The buzz of friendly chatter filled the room. Wyatt turned his head to smile at his mother, Michelle, and his older sister, reserve champion Shelby Burnett, 11, both seated on the raised stage. The auctioneer stepped up to the microphone and the bidding began.
Ray Green sat near a coffee shop on Ninth Street, watching people come and go. He didn’t ask for money, but pedestrians would occasionally give him spare change.
Green, 40 years old and homeless, said he wasn’t aware of the new government Web site launched Tuesday by the U.S. Department of Labor designed to help homeless people find jobs, but laughed at the idea.
Laura McKean and Taylor Kelly were part of the 2004 Show-Me State Games on Friday, but not as athletes. They checked out the track and field event first-hand by supporting the Missouri athletes, keeping score, timing races and helping with concessions.
“A whole bunch of other people come from different states, and it’s really fun to see everyone here,” Laura said.
University of Missouri system will request more than an $81 million increase in its core operating budget for the 2006 fiscal year.
At its meeting Friday, the University of Missouri Board of Curators supported the system’s plan to request $481,057,147 in state appropriations, up from the $400 million granted to the system for the 2005 fiscal year. The increase would cover costs of operating new buildings and expenditures for new scholarship and MU Health Care programs.
Fairgoers young and old square-danced along to the fiddle as the caller gave the next step. Fast and slow, the caller and fiddler worked in harmony. Both are essential for a good square dance, and both captivated audiences at this year’s Boone County Fair.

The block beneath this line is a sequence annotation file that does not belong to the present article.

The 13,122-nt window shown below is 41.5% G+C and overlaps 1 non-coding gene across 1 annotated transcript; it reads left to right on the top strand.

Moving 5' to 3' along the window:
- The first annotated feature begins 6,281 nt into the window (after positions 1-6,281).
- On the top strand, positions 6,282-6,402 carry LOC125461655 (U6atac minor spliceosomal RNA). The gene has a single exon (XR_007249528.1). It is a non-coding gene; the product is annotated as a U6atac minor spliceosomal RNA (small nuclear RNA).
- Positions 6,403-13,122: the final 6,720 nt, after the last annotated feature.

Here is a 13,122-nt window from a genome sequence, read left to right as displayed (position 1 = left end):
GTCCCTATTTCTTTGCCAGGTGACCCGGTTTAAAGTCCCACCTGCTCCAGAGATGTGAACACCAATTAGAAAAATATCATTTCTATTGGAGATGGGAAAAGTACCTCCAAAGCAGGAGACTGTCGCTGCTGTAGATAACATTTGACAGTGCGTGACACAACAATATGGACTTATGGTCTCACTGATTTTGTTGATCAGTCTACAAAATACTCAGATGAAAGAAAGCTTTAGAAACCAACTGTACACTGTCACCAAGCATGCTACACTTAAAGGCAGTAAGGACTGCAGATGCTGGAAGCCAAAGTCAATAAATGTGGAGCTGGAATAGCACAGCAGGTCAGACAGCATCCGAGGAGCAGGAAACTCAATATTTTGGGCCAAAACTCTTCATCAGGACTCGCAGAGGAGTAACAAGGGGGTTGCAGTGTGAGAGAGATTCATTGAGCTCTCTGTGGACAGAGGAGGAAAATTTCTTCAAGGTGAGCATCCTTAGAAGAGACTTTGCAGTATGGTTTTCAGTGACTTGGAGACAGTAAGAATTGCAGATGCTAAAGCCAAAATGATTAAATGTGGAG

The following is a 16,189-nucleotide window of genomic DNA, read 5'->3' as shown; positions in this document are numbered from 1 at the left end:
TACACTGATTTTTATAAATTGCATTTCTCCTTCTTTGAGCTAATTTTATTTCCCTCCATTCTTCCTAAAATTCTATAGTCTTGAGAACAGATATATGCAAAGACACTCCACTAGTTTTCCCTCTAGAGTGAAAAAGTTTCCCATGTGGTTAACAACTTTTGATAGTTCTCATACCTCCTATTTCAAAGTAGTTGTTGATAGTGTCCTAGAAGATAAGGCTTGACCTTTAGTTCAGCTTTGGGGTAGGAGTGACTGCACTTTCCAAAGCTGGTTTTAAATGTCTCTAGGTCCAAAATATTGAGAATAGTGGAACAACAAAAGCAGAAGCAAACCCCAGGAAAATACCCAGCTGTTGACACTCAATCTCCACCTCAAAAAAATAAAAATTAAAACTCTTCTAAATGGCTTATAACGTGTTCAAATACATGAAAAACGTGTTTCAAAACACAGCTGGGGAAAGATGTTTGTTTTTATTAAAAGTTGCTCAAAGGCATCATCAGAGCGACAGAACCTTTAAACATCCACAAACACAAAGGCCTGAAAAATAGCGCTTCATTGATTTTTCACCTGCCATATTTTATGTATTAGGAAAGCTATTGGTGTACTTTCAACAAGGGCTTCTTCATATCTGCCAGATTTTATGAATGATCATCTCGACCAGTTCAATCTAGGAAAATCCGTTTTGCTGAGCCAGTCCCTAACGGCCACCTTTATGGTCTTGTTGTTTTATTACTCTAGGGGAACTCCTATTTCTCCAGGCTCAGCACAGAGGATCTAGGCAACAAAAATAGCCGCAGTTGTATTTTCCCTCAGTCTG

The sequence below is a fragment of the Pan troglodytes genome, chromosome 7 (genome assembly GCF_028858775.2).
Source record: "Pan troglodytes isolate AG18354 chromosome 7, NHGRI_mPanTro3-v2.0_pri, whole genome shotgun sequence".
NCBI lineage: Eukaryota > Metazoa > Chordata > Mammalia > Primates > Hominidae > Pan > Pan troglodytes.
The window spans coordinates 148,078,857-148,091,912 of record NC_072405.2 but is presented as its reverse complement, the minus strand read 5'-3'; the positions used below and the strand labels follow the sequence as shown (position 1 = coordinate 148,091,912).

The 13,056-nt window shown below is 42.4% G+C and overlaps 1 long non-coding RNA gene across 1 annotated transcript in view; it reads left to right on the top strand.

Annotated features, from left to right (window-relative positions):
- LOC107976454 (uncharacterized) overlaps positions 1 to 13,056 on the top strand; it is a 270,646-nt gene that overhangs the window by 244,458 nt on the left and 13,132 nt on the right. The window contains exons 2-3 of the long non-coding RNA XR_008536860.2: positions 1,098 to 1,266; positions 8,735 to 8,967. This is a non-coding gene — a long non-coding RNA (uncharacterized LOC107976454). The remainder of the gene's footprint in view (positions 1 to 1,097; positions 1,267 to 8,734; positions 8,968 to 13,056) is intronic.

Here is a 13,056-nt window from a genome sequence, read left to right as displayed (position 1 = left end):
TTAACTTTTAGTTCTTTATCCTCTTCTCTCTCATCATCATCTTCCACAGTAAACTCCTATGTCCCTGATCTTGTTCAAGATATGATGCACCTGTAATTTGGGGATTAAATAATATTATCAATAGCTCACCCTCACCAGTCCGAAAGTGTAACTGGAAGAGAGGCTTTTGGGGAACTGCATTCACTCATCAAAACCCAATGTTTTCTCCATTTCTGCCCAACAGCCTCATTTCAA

It sits right off the entryway of the Dunwoody residence — a 4-by-8 table covered with yellow and blue plastic cups, foam balls and robots made of LEGOs and thousands of dollars of electronic components. The Columbia Robotics Team runs trials, watching the robots pick up foam balls and knock over cups.
“We’re just going to keep making changes and minor adjustments,” said Mark Dunwoody, head coach. “We may have these things completely redone by the end of the night.”
Granny Pam Ingram sits in a neon-orange child-sized chair in the middle of a lawn strewn with jump ropes, four-square balls and bubble dispensers. She listens as 8-year-old Keiondre Johnson tells about a near-death experience involving his big toe. Children and volunteers jump, run, twirl and shout all over the lawn of Granny’s House, a nondenominational Christian after-school program.
But at this moment Granny Pam focuses solely on Keiondre, and she reacts to his story as if it’s the most important thing she’s ever heard.
I’m not a “glass is half empty” kind of person, but I figure summer is 50 percent over after the Fourth of July even though the rational side of me knows we still have two months to go. I think most of the retail stores agree with me because anything light weight is on sale. Now they’re stocking coats and turtlenecks, and I start itching just walking by.
At the beginning of the summer I made a list of things I wanted to accomplish before fall. Now that it’s midpoint, I like to take stock of where I am with my goals.